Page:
Communetards Are Among Us

I remember in Elementary school learning about the Cold War. Hell, it was still going on. Teachers were patriotic and Republican–which happens when you live in a red state–and couldn’t broach the thought of someone whom they knew, or who they respected being a Communist.

Now, I’m not a Communist, but I might just be a Socialist. I believe in single payer healthcare, in bread and butter over guns (as the old economics trope goes). In the United States especially we should be able to provide everyone a roof, three squares, and a job. Instead we have the largest military in the world and continue interfering in parts of the world that don’t need or want us.

And imagine what would happen if the military shrunk a little bit. Maybe put a little more money into Homeland Security and their efforts to crack down foreign terrorists. Up the police force salaries, get the FBI to do its job. And what in the hell is the ATF for? Aren’t all of these things legal? Alcohol, tobacco and firearms? Then why have an organization–a law enforcement organization–for the enforcement of existing laws? Can’t the police, or the FBI handle that. If you want to get rid of useless programs there’s one.

The military. Let’s get back to that.

Back in the day, under Truman and Eisenhower and the longer list of presidents who represented leadership against a mythical foe, Communism was a citadel, a single bloc against which the policies of democracy and capitalism must prevail. But Communism was never a bloc, it was never an obelisk. (I’m sorry Dave, but I can’t do that.) Communism was as separate and apart as Capitalism.

The USSR had one type, China another, Eastern Europe wasted under USSR control and sought to avoid the internal pograms of Joseph Stalin, the purges, the late night trains to Siberia. China had Mao and the Cultural Revolution with its disastrous consequences for the Chinese peasant. And Indochina had a completely different system, all three countries facing different paths through corruption and nepotism on their way to Capitalism with a Socialist scent.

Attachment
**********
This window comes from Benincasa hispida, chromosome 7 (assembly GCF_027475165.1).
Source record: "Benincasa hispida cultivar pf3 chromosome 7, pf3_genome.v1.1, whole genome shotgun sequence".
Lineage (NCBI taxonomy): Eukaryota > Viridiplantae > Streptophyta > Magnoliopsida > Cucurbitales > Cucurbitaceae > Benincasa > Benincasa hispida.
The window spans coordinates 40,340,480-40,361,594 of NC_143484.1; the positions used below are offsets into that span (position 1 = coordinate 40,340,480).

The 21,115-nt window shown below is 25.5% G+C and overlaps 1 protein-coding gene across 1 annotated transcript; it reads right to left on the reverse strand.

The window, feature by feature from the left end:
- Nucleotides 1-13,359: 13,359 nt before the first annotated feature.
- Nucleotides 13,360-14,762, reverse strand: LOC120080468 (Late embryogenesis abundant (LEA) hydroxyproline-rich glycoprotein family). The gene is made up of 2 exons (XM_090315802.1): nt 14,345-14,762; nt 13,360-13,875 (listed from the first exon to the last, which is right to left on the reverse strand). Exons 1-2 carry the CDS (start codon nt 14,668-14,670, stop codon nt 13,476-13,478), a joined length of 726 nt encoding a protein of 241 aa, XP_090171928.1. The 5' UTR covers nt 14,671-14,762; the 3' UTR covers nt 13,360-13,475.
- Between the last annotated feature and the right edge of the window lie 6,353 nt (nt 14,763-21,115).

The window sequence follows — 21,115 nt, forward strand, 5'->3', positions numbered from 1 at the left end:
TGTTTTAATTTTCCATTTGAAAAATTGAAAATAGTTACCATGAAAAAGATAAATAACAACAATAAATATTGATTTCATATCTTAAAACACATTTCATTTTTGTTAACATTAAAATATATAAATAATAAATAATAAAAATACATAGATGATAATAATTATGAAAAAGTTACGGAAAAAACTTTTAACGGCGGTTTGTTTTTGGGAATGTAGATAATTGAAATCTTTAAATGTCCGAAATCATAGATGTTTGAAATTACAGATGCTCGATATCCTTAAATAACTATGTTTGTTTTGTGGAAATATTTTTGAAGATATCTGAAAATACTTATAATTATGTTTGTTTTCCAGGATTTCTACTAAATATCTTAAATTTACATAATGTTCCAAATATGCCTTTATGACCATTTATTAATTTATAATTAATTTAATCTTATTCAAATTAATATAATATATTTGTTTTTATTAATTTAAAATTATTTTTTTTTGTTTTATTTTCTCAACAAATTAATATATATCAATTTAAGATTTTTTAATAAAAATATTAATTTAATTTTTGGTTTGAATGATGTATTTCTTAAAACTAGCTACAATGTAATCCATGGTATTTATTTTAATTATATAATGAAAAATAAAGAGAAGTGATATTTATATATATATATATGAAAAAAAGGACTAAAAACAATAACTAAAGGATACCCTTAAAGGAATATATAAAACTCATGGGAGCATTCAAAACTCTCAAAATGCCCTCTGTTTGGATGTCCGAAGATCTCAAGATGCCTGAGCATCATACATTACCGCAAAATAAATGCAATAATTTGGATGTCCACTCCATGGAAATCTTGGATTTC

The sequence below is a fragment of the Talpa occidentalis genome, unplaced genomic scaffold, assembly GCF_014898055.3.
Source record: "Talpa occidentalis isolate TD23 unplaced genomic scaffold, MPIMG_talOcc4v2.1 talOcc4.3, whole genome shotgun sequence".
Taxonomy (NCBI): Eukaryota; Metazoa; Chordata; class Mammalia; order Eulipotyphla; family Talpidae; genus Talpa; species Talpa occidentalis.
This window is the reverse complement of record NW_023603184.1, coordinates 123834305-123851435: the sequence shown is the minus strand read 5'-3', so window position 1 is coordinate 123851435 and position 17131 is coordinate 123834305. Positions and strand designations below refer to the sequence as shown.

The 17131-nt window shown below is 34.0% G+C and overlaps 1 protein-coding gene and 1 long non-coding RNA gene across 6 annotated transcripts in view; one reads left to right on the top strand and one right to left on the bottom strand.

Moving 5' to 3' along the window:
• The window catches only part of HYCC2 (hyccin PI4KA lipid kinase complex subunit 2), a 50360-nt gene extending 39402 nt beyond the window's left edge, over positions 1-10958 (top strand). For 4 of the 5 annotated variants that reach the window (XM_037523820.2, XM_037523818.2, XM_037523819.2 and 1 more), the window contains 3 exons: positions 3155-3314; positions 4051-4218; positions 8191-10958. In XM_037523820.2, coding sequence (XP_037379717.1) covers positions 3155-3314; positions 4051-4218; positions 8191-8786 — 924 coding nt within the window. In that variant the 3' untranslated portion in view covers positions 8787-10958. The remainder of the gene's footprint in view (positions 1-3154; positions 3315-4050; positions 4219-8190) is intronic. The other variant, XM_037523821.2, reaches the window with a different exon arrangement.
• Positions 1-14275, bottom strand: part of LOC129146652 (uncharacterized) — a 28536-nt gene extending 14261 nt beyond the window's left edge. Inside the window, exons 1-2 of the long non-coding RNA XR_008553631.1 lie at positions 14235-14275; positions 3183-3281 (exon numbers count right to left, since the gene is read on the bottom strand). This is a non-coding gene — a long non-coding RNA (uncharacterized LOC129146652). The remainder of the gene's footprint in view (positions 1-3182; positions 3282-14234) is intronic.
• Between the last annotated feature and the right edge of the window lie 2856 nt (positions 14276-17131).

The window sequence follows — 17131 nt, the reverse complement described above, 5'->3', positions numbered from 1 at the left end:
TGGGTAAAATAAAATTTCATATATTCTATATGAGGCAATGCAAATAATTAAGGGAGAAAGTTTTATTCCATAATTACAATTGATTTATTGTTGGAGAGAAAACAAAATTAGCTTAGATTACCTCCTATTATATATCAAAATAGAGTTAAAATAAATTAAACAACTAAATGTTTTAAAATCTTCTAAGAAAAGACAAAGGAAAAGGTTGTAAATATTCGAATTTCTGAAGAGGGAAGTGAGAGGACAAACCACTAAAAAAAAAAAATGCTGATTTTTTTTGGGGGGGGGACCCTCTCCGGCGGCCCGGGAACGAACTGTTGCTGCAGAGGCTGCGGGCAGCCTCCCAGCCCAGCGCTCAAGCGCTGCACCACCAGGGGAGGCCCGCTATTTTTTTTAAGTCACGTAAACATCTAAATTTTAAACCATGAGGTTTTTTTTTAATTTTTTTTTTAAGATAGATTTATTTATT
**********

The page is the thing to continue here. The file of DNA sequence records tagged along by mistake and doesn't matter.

And the military, originally built up under Roosevelt during WWII got even bigger. All the wars we fought before that and the military shrunk when they finished. That’s what mobilization is for. We have a standing army that numbers near 1.5 million people. That’s a lot. That’s almost as many soldiers who lost their lives in the Battle of the Somme in the First World War.

We don’t need that. We don’t need to be armed for second strikes, we shouldn’t even be armed for first strikes. Though I grew up a Republican, cleaning out the closets of my mind has produced a very different person than the one who used to be me. I’m proud to be for peace, and I’m proud to be an American (ask me again in 2020). But I also think that there is real value in helping the poor and the suffering, the ageing and the mentally ill. Hope in reviving the waning spirits of Social Security and Medicare.

Now that doesn’t prevent me from pushing my books–which are thoroughly capitalist and democratic. I’m glad for the system that allows us to vote in and out politicians, though I would prefer more than two parties (that’s a conversation for another day). So if you’re looking for something light and fluffy, with some action, some wit, and some adventure, go on over to my authors page on Amazon.

Image courtesy of Archives New Zealand.

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